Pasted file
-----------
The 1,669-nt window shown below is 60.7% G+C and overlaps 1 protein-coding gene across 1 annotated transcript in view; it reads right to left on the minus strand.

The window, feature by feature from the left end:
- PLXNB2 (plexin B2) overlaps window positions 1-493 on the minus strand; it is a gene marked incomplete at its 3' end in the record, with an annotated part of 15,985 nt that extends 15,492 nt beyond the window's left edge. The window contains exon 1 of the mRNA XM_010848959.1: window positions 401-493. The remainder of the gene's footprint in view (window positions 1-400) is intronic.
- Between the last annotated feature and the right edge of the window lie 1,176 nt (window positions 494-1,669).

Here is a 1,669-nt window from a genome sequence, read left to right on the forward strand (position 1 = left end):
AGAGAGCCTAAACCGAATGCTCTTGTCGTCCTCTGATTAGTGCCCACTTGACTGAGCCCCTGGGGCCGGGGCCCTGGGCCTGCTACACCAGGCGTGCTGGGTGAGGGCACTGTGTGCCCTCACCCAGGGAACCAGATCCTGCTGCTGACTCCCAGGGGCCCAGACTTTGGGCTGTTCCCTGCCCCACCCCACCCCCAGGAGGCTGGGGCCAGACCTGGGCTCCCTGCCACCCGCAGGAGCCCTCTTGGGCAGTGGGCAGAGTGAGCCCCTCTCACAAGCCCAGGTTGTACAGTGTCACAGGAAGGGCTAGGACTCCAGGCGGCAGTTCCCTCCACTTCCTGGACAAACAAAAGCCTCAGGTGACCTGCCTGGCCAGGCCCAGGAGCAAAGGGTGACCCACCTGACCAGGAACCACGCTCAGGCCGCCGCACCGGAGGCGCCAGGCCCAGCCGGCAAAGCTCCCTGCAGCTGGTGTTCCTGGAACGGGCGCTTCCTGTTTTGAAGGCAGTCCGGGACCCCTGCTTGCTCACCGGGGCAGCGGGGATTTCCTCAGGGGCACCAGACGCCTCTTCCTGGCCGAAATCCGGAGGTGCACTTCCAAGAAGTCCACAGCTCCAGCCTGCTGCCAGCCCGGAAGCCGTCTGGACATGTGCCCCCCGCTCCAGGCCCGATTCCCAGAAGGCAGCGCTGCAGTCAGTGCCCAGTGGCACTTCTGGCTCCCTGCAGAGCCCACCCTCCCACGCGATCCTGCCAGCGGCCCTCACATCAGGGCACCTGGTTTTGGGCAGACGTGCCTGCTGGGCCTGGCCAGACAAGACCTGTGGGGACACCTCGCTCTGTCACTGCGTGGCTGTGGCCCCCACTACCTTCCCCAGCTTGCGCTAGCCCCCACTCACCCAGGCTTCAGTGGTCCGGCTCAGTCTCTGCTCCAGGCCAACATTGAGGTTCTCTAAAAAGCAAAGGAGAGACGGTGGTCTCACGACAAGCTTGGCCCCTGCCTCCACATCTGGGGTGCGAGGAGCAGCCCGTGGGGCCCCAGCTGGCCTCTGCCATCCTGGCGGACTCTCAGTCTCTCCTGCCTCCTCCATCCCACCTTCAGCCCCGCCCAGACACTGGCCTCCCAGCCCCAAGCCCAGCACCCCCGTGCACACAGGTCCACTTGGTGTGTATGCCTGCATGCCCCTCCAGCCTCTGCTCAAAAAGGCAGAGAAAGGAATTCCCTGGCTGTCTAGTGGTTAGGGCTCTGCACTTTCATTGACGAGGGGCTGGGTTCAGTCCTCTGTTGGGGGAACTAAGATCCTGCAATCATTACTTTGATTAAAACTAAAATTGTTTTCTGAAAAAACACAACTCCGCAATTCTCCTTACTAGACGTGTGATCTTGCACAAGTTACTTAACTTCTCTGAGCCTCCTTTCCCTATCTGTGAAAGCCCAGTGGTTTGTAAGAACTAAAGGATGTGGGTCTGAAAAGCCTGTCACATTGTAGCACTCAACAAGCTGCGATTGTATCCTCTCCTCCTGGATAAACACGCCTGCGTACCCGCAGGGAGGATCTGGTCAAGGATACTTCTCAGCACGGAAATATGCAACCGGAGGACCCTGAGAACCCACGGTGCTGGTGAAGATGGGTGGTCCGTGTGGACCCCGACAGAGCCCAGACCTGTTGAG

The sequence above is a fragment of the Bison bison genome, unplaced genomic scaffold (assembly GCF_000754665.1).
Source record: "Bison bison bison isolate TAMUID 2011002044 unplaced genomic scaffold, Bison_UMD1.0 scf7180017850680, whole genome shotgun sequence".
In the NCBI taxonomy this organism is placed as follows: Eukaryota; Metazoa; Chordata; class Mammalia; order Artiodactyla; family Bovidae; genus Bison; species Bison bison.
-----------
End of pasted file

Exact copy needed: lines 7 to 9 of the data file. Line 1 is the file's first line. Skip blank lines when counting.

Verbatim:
The sequence above is a fragment of the Bison bison genome, unplaced genomic scaffold (assembly GCF_000754665.1).
Source record: "Bison bison bison isolate TAMUID 2011002044 unplaced genomic scaffold, Bison_UMD1.0 scf7180017850680, whole genome shotgun sequence".
In the NCBI taxonomy this organism is placed as follows: Eukaryota; Metazoa; Chordata; class Mammalia; order Artiodactyla; family Bovidae; genus Bison; species Bison bison.